Journal Article

Association of the onset of self-feeding with subsequent Developmental Coordination Disorder: A prospective cohort study in China


Background: Successful self-feeding reflects the readiness of early motor development and environmental impacts, and the onset of self-feeding as a developmental milestone might be a predictor of subsequent motor development in children. In this study, we explored the association between the onset of self-feeding and childhood risk of Developmental Coordination Disorder in children from one-child and two-child families. Methods: We conducted a data-linkage prospective cohort study from 38 kindergartens in 6 cities in China. A total of 11,727 preschoolers were included in the final analysis and were assessed with the Movement Assessment Battery for Children-second edition (MABC-2) Test. The information on early self-feeding onset was obtained from parents. The mixed and multi-level logistic models utilizing a random intercept were used to investigate the associations between the onset time of self-feeding and subsequent motor performance. Results: The results showed that, compared with those beginning self-feeding at or younger than 12 months of age, children starting self-feeding at 13-24 months, 25-36 months, and later than 36 months, showed a decrease in their total MABC-2 scores of 2.181, 3.026 and 3.874, respectively; and had an increased risk of suspected DCD by 36.0%, 101.6%, 102.6% respectively; they also had 30.2%, 46.6%, 71.2% increased prevalence of at risk of suspected DCD, when adjusting for both child and family characteristics (each p<0.05). Significant associations were observed in fine motor, gross motor, and balance subtests (each p<0.05) in groups with a delayed onset of self-feeding. However, the strength of the associations was mitigated in the fine motor and balance subtests in children with a sibling. Conclusion: The delayed onset time of self-feeding acts as an early behavioural marker for later childhood motor impairment. Moreover, children with a sibling may benefit from additional interaction and their motor developmental pattern may be affected by the presence of a sibling.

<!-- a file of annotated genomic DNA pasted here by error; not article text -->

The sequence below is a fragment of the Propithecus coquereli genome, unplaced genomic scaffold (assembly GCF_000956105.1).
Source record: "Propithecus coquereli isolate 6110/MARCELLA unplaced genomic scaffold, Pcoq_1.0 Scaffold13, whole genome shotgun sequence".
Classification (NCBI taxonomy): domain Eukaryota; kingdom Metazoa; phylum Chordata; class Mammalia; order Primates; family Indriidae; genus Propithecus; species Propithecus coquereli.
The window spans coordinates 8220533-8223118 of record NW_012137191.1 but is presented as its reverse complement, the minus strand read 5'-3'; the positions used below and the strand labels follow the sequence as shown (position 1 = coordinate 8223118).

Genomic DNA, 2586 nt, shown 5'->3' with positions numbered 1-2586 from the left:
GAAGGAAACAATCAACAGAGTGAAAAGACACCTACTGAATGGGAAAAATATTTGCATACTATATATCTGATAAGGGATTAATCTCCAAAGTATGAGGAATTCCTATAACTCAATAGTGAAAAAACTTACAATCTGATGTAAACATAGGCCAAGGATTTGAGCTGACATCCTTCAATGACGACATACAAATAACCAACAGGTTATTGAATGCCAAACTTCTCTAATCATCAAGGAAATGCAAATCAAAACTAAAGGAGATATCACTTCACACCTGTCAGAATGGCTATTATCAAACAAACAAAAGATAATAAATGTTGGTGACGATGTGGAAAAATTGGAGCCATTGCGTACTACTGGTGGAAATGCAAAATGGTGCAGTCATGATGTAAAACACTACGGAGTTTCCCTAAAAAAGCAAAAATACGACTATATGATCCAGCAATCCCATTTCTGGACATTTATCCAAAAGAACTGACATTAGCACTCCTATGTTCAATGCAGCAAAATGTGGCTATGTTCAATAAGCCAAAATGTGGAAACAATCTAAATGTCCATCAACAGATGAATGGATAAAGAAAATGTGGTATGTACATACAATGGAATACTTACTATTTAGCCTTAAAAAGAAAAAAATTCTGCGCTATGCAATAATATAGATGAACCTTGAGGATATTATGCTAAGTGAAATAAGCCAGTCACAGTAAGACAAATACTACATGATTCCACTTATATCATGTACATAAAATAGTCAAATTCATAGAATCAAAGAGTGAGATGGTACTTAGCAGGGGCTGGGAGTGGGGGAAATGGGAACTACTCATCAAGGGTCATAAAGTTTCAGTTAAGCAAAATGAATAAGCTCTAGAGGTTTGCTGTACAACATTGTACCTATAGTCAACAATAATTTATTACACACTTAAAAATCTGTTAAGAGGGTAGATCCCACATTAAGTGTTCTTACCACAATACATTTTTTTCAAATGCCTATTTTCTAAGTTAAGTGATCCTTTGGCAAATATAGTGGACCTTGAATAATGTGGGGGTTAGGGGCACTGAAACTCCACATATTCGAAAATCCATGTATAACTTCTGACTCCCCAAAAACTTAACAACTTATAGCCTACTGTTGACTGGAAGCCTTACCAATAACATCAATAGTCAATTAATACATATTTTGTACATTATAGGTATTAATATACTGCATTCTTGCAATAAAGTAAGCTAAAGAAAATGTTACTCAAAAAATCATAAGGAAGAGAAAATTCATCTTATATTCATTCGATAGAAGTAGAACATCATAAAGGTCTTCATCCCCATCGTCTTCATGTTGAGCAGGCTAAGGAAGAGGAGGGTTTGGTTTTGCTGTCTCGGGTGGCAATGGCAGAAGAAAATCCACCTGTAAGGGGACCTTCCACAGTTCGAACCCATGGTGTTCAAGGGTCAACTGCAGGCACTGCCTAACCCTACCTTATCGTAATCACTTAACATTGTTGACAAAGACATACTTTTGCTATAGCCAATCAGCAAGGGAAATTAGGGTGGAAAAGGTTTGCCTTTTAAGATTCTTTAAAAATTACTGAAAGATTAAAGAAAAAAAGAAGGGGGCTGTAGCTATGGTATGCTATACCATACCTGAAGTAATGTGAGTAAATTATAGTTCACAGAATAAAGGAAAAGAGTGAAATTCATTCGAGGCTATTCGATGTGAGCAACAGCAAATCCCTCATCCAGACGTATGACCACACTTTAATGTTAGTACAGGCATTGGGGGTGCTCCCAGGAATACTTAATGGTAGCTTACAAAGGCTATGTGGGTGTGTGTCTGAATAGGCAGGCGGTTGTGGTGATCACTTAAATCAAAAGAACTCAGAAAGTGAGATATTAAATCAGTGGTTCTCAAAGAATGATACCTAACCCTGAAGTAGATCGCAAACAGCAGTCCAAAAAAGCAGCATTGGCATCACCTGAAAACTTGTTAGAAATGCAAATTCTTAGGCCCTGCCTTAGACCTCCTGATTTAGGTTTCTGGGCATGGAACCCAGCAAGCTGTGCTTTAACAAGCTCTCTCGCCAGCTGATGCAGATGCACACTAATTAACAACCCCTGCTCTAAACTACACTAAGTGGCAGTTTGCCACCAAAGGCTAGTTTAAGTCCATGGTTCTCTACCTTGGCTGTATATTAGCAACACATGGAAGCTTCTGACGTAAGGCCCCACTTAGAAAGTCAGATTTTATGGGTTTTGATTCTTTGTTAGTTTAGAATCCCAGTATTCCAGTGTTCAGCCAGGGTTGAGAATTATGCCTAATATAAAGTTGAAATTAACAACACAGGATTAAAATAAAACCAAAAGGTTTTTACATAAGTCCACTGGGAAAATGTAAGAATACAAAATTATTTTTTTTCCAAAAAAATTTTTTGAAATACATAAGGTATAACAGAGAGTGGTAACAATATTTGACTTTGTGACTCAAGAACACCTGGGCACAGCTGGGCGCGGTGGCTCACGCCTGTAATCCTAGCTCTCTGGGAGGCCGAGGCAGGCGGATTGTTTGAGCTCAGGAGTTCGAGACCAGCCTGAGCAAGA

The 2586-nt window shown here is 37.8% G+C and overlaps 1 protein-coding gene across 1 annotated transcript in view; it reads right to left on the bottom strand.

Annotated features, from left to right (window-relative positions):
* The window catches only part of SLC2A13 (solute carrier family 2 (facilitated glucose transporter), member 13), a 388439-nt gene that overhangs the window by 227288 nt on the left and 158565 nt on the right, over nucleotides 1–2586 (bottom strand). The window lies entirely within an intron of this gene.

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Hua Jing
Williams, Gareth J.
Barnett, Anna L.
Zhang Jiajia
Jin Hua
Xu Manyun
Chen Juan
Zhou Yingchun
Gu Guixiong
Du Wenchong V.

Oxford Brookes departments

Department of Psychology, Health and Professional Development


Year of publication: 2022
Date of RADAR deposit: 2022-04-04

Creative Commons License This work is licensed under a Creative Commons Attribution 4.0 International License

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